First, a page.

I spent last weekend in Jozi, running around and celebrating my niece’s 4th birthday and my aunt and uncle’s 50th wedding anniversary, and showering twice a day. On the morning of my departure I had to go through a big cardboard box that had been lying in my brother’s storeroom since my mother’s passing. I needed to try and find copies of my university certificate, otherwise I would never have gone through the daunting task.
My brother left me with strict instructions. Take, leave stuff to do with him, bomb the rest. I picked up a letter at random. It was a letter to me from my mother during my first week at UCT, Feb 1983. I held the thin blue airmail paper between my fingers. I looked at her curly writing. I started to read. I stopped. This was never going to work. I tossed the letter into my suitcase. Next I held up a yellowed, musty smelling piece of newspaper – the classifieds. Two sentences underneath the headline CHORITZ announced my birth. Next was a photograph of my grandfather and my father and his sister; both small children in home made Tarzanesque swimming costumes.
A love letter from my boyfriend who was on the border. At least a hundred letters from a Cape Town friend writing to me in Joburg after we met at Habonim camp. A review of the first play I was in after graduating in 1987. A script of The Dibbuk, a play we performed at the beginning of my second year at UCT, when I met my long time bestie Rudy Nadler-Nir – we have been friends for 34 years now. Two photostats (at least I found them) of my university certificate. (No idea where the original is).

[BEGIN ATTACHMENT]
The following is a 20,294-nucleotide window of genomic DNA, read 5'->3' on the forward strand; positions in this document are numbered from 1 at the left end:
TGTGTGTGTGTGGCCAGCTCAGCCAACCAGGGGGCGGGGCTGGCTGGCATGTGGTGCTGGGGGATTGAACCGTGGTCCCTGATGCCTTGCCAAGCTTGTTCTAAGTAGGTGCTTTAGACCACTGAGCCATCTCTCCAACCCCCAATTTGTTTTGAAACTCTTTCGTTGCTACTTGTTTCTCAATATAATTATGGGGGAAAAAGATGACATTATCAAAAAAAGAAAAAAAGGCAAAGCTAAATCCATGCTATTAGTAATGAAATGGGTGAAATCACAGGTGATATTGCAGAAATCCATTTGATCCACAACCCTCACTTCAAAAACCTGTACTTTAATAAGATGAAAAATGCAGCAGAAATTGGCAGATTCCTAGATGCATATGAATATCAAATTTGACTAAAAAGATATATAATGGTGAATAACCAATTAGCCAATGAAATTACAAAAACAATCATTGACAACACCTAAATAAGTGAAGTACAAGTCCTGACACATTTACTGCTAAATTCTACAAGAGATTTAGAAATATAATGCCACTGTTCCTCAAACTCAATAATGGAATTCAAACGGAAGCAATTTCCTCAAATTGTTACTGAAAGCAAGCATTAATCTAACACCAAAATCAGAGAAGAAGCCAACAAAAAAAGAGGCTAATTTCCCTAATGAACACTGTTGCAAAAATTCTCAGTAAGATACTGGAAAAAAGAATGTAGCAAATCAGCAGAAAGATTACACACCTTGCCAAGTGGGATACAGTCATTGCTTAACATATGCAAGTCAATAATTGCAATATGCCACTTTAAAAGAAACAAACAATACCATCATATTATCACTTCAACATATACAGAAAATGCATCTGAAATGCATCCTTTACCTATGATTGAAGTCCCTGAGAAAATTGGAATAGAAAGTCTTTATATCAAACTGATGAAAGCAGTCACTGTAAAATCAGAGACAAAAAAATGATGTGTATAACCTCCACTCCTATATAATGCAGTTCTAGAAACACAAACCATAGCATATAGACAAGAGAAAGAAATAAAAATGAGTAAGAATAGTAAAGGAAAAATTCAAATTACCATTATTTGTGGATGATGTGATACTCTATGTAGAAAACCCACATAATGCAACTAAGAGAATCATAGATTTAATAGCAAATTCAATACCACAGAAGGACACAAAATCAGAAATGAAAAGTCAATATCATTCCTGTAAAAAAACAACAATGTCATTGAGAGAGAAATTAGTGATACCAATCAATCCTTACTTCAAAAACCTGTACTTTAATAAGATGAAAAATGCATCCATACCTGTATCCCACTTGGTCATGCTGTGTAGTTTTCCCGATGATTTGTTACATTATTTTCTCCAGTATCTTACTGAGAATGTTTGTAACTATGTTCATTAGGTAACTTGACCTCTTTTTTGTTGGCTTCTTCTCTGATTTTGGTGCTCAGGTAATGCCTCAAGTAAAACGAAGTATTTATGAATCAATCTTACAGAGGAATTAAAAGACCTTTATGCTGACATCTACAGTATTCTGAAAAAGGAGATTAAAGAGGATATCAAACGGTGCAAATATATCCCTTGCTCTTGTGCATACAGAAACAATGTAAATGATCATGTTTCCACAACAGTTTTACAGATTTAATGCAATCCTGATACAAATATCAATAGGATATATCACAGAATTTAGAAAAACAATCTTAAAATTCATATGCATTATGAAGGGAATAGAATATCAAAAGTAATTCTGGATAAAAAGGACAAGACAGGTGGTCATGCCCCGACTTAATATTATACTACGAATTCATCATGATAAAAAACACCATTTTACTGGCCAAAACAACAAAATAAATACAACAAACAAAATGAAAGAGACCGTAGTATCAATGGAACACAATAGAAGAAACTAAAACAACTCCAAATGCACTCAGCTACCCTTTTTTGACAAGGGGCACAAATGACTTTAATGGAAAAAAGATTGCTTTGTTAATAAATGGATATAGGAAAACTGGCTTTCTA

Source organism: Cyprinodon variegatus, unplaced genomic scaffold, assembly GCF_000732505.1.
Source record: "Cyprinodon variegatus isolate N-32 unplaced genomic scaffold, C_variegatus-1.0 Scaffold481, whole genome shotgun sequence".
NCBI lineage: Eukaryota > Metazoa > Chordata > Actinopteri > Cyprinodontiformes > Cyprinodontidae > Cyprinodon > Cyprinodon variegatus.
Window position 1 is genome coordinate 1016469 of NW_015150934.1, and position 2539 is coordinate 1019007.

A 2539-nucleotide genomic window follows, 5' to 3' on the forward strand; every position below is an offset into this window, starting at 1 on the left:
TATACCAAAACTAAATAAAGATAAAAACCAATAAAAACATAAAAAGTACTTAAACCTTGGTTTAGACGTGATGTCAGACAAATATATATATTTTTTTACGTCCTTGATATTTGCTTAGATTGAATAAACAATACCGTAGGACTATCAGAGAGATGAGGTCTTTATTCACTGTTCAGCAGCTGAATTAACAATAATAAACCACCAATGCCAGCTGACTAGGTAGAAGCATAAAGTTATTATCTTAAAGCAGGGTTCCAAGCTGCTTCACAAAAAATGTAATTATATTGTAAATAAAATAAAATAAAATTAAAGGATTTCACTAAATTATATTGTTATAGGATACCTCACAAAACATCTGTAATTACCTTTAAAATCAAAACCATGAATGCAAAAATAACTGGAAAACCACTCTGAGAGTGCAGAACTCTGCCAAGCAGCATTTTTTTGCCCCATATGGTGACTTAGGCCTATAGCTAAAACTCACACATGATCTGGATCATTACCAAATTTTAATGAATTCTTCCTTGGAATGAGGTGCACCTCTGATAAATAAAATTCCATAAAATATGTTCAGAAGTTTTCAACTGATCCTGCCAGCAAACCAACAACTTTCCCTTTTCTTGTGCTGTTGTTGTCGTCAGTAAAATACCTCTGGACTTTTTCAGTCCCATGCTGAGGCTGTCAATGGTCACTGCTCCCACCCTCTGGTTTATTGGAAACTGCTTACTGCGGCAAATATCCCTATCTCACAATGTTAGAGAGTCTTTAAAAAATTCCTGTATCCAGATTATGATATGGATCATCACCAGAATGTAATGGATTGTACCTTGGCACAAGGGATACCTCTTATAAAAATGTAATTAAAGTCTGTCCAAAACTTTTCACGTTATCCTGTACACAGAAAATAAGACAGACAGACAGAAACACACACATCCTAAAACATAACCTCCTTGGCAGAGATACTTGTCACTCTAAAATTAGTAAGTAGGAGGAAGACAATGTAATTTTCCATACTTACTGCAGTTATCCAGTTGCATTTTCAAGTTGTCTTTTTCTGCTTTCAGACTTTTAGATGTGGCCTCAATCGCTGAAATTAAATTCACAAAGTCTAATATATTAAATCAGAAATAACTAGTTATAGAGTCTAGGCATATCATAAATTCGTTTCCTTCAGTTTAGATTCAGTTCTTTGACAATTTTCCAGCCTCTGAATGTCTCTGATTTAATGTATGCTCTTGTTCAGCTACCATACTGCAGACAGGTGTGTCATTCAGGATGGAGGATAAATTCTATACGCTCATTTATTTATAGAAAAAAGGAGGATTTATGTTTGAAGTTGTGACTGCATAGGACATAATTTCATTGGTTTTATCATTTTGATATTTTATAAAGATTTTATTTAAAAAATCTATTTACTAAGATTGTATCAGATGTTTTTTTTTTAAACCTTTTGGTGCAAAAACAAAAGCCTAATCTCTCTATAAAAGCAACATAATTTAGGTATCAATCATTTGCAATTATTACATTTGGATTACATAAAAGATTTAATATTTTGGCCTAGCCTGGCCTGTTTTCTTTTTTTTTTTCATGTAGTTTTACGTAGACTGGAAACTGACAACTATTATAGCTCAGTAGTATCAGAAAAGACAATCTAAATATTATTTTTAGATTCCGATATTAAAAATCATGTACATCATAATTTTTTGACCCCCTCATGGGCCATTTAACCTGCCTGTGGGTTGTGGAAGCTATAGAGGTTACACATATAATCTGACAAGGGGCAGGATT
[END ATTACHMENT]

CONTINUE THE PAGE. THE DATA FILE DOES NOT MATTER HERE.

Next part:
Photos of me as a child in swimming costume and hat on a Seapoint beach. My brother and I with swollen mumps cheeks.
Me and a friend in a school toilet, smoking. Me smoking in lots of university and after photos. The boy I lost my virginity to. Pictures in tents, on hikes, at school, on stage, with friends, at matric dances. Pictures of The Harbour Cafe, where I was the bouncer. Me in costume, often in costume.
I dumped everything I could into the suitcase. I was feeling lightheaded and upside down.
With every spare moment this week, since being back home, I have gone through the stuff. Reading the letters, looking at pictures of nothing but veld taken out of a car window and searching for the where, when, how of it, and sharing one or two with the people who are still in my life. I am still feeling funny. In a way sad, and in a way relieved. I don’t know why.